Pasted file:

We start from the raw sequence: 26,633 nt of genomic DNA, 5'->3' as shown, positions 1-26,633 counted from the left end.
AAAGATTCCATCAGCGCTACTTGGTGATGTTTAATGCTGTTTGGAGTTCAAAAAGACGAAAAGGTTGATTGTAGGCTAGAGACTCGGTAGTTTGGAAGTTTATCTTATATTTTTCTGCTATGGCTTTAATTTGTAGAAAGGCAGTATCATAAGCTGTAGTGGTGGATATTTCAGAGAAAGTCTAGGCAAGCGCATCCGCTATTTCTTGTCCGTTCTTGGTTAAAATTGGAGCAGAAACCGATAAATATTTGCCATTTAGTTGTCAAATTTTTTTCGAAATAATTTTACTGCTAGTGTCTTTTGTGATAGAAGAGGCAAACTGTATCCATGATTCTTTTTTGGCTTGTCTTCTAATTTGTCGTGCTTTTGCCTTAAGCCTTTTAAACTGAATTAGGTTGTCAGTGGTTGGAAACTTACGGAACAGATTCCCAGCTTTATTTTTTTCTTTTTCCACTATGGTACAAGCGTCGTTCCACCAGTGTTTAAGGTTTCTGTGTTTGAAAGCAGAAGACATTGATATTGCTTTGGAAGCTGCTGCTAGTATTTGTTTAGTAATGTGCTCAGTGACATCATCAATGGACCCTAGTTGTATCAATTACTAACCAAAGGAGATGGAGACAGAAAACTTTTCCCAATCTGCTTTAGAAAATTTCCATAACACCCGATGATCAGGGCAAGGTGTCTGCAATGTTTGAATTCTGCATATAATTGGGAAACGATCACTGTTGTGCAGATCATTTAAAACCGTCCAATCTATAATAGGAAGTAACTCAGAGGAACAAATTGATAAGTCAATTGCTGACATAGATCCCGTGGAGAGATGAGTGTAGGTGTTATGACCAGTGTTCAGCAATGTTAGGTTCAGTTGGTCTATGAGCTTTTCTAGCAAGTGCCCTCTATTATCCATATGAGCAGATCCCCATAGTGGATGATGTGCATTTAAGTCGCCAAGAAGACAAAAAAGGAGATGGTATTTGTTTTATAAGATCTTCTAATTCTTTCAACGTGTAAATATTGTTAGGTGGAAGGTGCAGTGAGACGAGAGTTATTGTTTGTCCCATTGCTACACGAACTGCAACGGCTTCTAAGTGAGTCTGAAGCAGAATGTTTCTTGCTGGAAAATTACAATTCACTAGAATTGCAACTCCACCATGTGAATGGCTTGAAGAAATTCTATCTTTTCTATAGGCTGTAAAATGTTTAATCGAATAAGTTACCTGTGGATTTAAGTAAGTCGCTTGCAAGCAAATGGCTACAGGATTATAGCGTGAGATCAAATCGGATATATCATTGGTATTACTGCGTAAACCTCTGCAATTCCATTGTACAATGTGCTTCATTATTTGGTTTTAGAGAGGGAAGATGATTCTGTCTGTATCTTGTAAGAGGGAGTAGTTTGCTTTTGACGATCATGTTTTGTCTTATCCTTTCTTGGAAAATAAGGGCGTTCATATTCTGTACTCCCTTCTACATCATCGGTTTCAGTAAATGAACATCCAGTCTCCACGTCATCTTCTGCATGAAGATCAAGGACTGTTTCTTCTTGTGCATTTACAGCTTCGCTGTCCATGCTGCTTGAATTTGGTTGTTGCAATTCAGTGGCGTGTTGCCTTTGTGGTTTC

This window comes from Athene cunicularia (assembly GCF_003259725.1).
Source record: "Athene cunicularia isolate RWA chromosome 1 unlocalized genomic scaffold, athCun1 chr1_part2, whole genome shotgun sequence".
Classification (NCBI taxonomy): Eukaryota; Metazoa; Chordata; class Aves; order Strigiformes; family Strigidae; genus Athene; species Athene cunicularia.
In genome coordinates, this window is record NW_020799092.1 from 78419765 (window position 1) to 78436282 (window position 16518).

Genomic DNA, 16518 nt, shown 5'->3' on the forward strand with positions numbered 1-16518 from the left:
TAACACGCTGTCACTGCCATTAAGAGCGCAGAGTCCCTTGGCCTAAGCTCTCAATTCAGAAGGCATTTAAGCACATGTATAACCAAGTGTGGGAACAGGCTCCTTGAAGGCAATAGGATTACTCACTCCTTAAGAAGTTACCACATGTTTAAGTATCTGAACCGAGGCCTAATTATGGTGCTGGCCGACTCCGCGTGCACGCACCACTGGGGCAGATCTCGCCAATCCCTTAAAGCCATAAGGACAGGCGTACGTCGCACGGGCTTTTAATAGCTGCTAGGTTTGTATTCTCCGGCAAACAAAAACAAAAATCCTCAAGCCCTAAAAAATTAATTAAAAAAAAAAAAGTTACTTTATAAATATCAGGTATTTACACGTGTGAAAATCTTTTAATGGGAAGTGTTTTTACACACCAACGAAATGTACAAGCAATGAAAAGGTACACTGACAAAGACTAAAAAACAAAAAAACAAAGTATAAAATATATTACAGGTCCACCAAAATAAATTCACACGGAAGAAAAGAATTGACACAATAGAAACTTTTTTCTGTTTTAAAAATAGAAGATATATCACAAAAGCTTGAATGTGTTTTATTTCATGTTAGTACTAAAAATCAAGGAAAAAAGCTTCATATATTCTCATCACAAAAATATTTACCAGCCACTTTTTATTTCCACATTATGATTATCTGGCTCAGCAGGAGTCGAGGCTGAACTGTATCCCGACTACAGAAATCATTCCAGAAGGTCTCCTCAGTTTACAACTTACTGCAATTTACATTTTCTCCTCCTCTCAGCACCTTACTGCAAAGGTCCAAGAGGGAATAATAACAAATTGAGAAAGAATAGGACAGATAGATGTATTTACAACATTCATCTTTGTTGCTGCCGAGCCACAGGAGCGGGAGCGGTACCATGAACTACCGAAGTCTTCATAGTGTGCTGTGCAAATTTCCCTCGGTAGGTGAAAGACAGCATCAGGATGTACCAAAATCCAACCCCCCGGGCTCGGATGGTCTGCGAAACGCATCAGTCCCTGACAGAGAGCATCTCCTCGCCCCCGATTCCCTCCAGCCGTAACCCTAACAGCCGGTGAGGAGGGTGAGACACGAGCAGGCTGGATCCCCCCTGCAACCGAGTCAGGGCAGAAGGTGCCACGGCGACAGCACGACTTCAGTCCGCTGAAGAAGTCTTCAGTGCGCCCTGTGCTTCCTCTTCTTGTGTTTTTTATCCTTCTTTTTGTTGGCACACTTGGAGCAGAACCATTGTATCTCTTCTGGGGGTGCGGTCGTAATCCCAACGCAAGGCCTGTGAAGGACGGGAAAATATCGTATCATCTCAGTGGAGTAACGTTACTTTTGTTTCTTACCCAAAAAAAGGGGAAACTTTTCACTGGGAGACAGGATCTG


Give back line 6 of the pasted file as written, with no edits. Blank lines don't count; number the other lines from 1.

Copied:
In genome coordinates, this window is record NW_020799092.1 from 78419765 (window position 1) to 78436282 (window position 16518).